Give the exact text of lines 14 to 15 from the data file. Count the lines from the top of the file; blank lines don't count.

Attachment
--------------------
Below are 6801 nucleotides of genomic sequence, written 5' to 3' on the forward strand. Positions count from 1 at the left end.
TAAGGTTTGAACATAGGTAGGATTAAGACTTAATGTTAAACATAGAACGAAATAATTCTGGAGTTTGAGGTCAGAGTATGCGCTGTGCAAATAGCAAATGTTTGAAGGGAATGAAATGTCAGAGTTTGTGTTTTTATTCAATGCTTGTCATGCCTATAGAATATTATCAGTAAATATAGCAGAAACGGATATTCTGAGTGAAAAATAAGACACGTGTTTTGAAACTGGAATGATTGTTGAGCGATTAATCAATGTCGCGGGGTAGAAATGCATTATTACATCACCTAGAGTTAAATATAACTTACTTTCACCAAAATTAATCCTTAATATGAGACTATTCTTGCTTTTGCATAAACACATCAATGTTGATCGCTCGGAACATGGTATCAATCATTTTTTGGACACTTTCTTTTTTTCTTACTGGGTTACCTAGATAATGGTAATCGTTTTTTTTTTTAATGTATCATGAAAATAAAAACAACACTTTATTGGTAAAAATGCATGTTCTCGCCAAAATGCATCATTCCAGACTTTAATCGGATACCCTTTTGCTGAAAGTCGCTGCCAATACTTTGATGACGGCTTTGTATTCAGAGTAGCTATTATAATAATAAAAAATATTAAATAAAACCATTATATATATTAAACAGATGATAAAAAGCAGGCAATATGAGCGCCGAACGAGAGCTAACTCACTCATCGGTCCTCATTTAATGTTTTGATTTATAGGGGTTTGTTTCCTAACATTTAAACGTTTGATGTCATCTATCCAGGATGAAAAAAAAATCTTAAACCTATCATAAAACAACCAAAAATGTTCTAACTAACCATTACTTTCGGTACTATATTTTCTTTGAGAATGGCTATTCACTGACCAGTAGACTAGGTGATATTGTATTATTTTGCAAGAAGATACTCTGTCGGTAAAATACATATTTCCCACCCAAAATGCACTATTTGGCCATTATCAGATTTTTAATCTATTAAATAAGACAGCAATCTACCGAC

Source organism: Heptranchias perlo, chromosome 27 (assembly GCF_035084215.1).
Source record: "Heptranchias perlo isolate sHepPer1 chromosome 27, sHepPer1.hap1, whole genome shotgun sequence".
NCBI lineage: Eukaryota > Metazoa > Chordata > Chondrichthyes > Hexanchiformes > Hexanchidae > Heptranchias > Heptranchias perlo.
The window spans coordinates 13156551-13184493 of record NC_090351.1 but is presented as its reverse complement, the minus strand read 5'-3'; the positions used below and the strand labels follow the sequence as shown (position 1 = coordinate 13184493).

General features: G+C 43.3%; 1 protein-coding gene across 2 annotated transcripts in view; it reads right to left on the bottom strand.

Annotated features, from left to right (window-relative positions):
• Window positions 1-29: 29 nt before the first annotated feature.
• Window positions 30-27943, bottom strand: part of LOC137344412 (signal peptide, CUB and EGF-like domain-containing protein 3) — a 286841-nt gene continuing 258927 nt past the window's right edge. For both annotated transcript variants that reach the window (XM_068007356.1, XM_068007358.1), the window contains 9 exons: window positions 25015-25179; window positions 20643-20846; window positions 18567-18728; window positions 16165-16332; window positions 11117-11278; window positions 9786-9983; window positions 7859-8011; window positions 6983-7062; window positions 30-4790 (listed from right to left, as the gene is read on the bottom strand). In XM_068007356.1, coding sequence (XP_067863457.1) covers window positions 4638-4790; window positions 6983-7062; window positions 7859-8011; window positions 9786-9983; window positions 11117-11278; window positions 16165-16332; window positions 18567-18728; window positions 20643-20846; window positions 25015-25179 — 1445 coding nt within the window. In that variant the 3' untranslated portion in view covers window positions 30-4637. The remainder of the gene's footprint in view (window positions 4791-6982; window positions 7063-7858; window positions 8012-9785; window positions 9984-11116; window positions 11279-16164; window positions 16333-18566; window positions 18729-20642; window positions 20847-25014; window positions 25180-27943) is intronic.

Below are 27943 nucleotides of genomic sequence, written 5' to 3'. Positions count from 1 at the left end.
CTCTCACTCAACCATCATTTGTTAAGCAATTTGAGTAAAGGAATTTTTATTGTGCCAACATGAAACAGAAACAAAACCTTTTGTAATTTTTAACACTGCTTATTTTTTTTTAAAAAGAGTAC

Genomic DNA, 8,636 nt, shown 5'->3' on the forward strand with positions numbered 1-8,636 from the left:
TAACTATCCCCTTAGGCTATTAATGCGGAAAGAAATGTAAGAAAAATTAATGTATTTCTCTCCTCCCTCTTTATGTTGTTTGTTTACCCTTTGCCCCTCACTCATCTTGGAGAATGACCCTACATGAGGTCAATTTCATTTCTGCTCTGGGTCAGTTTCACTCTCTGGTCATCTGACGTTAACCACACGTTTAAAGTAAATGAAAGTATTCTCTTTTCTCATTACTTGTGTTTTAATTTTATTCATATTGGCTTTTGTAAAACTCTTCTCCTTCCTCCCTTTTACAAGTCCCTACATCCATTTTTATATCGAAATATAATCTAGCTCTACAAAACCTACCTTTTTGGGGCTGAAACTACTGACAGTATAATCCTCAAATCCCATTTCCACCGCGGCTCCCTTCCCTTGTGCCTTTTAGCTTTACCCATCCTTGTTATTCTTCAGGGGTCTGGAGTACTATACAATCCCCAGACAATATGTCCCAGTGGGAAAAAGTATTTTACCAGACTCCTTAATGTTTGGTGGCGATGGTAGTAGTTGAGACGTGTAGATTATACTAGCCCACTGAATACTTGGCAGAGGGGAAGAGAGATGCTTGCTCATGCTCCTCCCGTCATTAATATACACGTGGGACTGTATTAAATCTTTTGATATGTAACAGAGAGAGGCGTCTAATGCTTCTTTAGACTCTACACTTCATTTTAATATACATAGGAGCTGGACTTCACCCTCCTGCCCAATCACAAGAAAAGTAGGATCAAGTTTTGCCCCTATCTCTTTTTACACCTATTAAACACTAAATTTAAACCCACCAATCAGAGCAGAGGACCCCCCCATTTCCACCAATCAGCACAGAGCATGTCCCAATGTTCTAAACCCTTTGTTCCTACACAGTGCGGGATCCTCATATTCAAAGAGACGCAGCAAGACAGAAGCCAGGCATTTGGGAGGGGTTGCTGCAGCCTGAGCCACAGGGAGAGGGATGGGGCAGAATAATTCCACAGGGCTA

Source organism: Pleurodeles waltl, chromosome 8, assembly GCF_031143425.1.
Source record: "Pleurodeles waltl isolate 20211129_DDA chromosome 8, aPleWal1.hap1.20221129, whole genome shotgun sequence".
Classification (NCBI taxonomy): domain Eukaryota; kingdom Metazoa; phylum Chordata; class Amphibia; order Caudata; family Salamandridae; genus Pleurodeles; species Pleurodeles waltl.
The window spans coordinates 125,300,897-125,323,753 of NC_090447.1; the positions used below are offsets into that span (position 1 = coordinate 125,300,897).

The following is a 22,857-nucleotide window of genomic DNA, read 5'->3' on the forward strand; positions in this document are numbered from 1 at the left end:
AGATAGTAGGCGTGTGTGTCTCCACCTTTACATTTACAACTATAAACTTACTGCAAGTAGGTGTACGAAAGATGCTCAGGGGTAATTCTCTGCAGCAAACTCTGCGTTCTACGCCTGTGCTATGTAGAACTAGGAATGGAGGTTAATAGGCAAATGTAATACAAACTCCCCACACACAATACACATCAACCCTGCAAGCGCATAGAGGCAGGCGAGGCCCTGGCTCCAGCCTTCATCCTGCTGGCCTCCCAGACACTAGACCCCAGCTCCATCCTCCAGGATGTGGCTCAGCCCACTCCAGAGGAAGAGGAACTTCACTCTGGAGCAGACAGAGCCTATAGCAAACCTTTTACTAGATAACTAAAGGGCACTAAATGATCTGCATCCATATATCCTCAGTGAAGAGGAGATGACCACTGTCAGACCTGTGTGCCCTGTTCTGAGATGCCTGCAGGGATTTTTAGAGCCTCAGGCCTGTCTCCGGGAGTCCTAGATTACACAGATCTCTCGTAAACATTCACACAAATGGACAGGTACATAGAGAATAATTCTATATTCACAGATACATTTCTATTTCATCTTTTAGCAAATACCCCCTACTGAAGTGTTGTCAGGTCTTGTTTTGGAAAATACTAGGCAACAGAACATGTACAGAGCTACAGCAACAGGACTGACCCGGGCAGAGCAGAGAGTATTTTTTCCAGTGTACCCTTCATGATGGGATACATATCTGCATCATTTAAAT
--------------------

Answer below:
TAACTATCCCCTTAGGCTATTAATGCGGAAAGAAATGTAAGAAAAATTAATGTATTTCTCTCCTCCCTCTTTATGTTGTTTGTTTACCCTTTGCCCCTCACTCATCTTGGAGAATGACCCTACATGAGGTCAATTTCATTTCTGCTCTGGGTCAGTTTCACTCTCTGGTCATCTGACGTTAACCACACGTTTAAAGTAAATGAAAGTATTCTCTTTTCTCATTACTTGTGTTTTAATTTTATTCATATTGGCTTTTGTAAAACTCTTCTCCTTCCTCCCTTTTACAAGTCCCTACATCCATTTTTATATCGAAATATAATCTAGCTCTACAAAACCTACCTTTTTGGGGCTGAAACTACTGACAGTATAATCCTCAAATCCCATTTCCACCGCGGCTCCCTTCCCTTGTGCCTTTTAGCTTTACCCATCCTTGTTATTCTTCAGGGGTCTGGAGTACTATACAATCCCCAGACAATATGTCCCAGTGGGAAAAAGTATTTTACCAGACTCCTTAATGTTTGGTGGCGATGGTAGTAGTTGAGACGTGTAGATTATACTAGCCCACTGAATACTTGGCAGAGGGGAAGAGAGATGCTTGCTCATGCTCCTCCCGTCATTAATATACACGTGGGACTGTATTAAATCTTTTGATATGTAACAGAGAGAGGCGTCTAATGCTTCTTTAGACTCTACACTTCATTTTAATATACATAGGAGCTGGACTTCACCCTCCTGCCCAATCACAAGAAAAGTAGGATCAAGTTTTGCCCCTATCTCTTTTTACACCTATTAAACACTAAATTTAAACCCACCAATCAGAGCAGAGGACCCCCCCATTTCCACCAATCAGCACAGAGCATGTCCCAATGTTCTAAACCCTTTGTTCCTACACAGTGCGGGATCCTCATATTCAAAGAGACGCAGCAAGACAGAAGCCAGGCATTTGGGAGGGGTTGCTGCAGCCTGAGCCACAGGGAGAGGGATGGGGCAGAATAATTCCACAGGGCTA

Source organism: Pleurodeles waltl, chromosome 8, assembly GCF_031143425.1.